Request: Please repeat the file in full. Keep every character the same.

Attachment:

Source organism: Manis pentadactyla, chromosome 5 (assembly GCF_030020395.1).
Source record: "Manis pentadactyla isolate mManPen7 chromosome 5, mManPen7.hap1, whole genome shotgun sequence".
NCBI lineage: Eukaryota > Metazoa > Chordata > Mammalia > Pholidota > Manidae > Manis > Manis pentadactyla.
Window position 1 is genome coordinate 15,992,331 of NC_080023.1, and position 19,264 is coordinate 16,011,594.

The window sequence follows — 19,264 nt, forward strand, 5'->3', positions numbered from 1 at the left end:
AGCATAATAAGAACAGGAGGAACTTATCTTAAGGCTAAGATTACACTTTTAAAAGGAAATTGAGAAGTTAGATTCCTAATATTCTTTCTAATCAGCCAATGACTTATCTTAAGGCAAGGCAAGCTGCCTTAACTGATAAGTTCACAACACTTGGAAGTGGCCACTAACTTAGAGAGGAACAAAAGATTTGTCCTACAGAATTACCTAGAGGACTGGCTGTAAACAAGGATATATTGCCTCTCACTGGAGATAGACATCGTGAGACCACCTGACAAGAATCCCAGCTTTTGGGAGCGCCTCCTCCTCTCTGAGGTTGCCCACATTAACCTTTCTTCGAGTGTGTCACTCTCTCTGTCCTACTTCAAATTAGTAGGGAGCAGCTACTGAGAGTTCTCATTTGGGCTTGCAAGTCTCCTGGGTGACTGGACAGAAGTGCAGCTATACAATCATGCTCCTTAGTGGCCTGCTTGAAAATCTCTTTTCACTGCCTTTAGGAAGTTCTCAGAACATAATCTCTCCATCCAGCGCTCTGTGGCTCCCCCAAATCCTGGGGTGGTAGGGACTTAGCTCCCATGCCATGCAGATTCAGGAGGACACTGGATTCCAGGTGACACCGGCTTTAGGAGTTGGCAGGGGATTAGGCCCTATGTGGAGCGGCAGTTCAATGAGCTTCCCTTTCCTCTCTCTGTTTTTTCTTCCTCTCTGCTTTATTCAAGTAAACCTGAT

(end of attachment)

Source organism: Manis pentadactyla, chromosome 5 (assembly GCF_030020395.1).
Source record: "Manis pentadactyla isolate mManPen7 chromosome 5, mManPen7.hap1, whole genome shotgun sequence".
NCBI lineage: Eukaryota > Metazoa > Chordata > Mammalia > Pholidota > Manidae > Manis > Manis pentadactyla.
Window position 1 is genome coordinate 15,992,331 of NC_080023.1, and position 19,264 is coordinate 16,011,594.

The window sequence follows — 19,264 nt, forward strand, 5'->3', positions numbered from 1 at the left end:
AGCATAATAAGAACAGGAGGAACTTATCTTAAGGCTAAGATTACACTTTTAAAAGGAAATTGAGAAGTTAGATTCCTAATATTCTTTCTAATCAGCCAATGACTTATCTTAAGGCAAGGCAAGCTGCCTTAACTGATAAGTTCACAACACTTGGAAGTGGCCACTAACTTAGAGAGGAACAAAAGATTTGTCCTACAGAATTACCTAGAGGACTGGCTGTAAACAAGGATATATTGCCTCTCACTGGAGATAGACATCGTGAGACCACCTGACAAGAATCCCAGCTTTTGGGAGCGCCTCCTCCTCTCTGAGGTTGCCCACATTAACCTTTCTTCGAGTGTGTCACTCTCTCTGTCCTACTTCAAATTAGTAGGGAGCAGCTACTGAGAGTTCTCATTTGGGCTTGCAAGTCTCCTGGGTGACTGGACAGAAGTGCAGCTATACAATCATGCTCCTTAGTGGCCTGCTTGAAAATCTCTTTTCACTGCCTTTAGGAAGTTCTCAGAACATAATCTCTCCATCCAGCGCTCTGTGGCTCCCCCAAATCCTGGGGTGGTAGGGACTTAGCTCCCATGCCATGCAGATTCAGGAGGACACTGGATTCCAGGTGACACCGGCTTTAGGAGTTGGCAGGGGATTAGGCCCTATGTGGAGCGGCAGTTCAATGAGCTTCCCTTTCCTCTCTCTGTTTTTTCTTCCTCTCTGCTTTATTCAAGTAAACCTGAT